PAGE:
Movies and tv shows:

all run to jailbroken atv2 via XBMC. Files include various avis, mkv, mp4...you name it. i use tvshows 2 to DL latest show episodes, i use media manager to organize everything properly. tv is 42" about 13' away from viewing so even DVD files dont look too bad

since atv3 outputs 1080p and is hooked into 1080p projector there is no point in trying to play dvd ripped avi files or anything for that matter with bad quality. any file worth playing is in mkv. So any mkv file i have is remuxed on subler (5 mins), then itunes metadata with iDentify(1 min) then added to itunes(1 min). Then it can be seen by the atv3.

all of this is done on my mac mini which is always running. i dont worry about my electricity bill one bit and all of the sorting/maintaining/updating takes maybe 10 mins tops.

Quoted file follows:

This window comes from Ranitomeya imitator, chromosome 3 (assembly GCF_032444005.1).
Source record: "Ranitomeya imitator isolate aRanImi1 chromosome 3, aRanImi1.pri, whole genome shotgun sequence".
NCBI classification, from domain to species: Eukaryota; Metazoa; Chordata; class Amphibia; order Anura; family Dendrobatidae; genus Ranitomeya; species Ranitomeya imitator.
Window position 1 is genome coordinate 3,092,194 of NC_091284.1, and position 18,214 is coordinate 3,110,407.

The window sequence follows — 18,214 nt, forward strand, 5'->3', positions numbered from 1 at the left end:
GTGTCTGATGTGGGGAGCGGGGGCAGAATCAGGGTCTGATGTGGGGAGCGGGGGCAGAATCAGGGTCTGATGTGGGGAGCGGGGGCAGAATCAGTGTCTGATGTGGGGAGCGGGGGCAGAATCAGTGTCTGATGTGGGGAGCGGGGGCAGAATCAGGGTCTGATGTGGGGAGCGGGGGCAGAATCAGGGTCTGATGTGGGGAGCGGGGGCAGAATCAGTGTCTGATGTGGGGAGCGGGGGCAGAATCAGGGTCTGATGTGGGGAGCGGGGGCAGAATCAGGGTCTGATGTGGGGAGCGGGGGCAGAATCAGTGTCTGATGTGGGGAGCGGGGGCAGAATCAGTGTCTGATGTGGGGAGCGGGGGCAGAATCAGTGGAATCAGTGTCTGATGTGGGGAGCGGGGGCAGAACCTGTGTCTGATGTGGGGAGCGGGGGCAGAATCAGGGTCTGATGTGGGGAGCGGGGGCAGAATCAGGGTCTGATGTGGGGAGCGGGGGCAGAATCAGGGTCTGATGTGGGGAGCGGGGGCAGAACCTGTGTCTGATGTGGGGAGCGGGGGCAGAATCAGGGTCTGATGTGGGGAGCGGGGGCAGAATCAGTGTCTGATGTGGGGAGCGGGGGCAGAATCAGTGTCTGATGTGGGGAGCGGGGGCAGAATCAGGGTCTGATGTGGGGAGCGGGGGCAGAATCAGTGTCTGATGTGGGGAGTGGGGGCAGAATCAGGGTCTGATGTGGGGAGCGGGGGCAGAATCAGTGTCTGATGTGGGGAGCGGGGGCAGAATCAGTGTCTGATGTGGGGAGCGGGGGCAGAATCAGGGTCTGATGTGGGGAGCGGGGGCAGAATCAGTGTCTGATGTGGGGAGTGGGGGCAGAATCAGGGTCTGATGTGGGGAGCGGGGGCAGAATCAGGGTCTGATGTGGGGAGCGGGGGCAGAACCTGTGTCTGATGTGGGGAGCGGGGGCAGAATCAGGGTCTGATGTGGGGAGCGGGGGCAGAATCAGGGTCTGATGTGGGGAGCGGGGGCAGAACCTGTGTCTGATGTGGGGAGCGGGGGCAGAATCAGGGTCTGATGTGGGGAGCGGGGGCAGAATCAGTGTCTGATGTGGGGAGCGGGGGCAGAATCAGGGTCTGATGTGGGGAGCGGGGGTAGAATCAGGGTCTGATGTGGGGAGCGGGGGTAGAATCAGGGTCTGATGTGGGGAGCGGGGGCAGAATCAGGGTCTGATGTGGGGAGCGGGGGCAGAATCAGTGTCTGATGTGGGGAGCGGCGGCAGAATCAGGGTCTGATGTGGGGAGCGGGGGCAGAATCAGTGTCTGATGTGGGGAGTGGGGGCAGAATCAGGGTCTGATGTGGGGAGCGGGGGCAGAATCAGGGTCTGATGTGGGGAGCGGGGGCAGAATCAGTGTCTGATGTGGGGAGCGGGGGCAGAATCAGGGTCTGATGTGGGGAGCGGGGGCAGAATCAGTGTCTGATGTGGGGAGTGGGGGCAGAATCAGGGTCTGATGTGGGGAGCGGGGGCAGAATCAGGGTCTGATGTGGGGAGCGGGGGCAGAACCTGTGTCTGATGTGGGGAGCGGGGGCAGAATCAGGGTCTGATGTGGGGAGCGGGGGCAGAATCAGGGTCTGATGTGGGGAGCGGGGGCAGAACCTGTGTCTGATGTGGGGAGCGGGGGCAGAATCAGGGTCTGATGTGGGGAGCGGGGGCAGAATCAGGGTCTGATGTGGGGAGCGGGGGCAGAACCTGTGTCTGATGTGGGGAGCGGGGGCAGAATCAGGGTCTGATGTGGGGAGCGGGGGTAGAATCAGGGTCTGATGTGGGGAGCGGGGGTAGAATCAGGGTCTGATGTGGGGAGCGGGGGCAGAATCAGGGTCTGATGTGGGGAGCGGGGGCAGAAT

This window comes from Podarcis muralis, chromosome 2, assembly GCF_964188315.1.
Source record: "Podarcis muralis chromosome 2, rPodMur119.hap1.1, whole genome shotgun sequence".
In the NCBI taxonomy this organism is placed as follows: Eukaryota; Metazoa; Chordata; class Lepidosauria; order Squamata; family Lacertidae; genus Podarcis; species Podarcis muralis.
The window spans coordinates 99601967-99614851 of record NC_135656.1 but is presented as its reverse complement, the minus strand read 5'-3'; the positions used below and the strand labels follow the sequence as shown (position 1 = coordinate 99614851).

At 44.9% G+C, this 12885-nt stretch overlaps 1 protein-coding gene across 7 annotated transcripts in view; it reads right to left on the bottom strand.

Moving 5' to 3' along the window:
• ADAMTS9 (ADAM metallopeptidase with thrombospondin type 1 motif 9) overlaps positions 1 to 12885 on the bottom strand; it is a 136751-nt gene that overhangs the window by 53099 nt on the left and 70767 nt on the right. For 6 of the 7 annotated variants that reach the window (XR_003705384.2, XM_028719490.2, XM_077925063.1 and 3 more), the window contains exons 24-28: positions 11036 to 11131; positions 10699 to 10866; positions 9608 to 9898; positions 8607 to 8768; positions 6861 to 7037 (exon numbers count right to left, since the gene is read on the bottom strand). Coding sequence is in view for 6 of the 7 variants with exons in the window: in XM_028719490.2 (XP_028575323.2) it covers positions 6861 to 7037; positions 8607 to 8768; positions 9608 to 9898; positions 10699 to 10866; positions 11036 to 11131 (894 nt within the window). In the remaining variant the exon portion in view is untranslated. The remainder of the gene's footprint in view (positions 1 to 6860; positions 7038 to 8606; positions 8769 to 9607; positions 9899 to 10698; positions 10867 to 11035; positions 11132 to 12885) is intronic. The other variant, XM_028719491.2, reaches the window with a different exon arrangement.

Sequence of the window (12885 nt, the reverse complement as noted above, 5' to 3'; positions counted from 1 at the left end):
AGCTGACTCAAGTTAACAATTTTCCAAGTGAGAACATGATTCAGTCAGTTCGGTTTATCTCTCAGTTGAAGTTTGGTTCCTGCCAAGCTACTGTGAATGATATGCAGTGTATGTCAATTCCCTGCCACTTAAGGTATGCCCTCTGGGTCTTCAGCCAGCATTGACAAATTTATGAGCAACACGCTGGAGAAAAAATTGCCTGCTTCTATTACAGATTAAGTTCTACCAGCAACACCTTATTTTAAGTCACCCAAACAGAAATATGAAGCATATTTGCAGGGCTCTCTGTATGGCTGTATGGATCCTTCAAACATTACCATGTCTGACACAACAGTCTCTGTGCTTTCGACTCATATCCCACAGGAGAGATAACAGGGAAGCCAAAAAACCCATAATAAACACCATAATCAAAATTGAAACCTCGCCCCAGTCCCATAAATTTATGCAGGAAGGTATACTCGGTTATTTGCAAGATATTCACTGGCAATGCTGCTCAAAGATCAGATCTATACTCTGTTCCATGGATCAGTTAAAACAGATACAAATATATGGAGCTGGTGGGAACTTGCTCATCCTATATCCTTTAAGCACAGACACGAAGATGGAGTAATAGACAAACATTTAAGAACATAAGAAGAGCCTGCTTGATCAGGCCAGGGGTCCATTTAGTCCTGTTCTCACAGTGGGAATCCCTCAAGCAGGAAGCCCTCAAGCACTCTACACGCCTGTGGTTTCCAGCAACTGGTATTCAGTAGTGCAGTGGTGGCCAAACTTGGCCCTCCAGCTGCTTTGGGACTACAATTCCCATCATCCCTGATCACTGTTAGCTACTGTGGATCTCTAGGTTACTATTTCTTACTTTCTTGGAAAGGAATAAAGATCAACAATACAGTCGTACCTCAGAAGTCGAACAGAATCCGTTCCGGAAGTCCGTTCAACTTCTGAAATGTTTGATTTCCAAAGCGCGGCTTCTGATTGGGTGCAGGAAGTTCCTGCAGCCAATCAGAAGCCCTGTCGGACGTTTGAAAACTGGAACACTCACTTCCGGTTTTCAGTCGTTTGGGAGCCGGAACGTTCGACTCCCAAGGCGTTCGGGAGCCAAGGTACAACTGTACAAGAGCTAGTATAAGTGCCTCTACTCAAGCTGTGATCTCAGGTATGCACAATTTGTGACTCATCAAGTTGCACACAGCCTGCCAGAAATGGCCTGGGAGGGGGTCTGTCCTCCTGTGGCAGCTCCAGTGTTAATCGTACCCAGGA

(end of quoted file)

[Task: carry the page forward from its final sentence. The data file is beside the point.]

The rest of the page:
DavoteK
Jun 21, 2012, 03:38 AM
I dont fully agree with this. If you have an ever expanding library then you are going to need some type of pc/mac to maintain/update the library itself.

While your setup serves your needs, what was there to disagree with?

Yes, you'll need a computer for a NAS setup, but you don't need a computer on to serve the files to the network, including streaming.

Having a separate computer to serve the files requires that computer to be maintained along with the other computers that you'd use on a day to day basis. If that's your main computer, then all good. Otherwise, why create that extra ballache.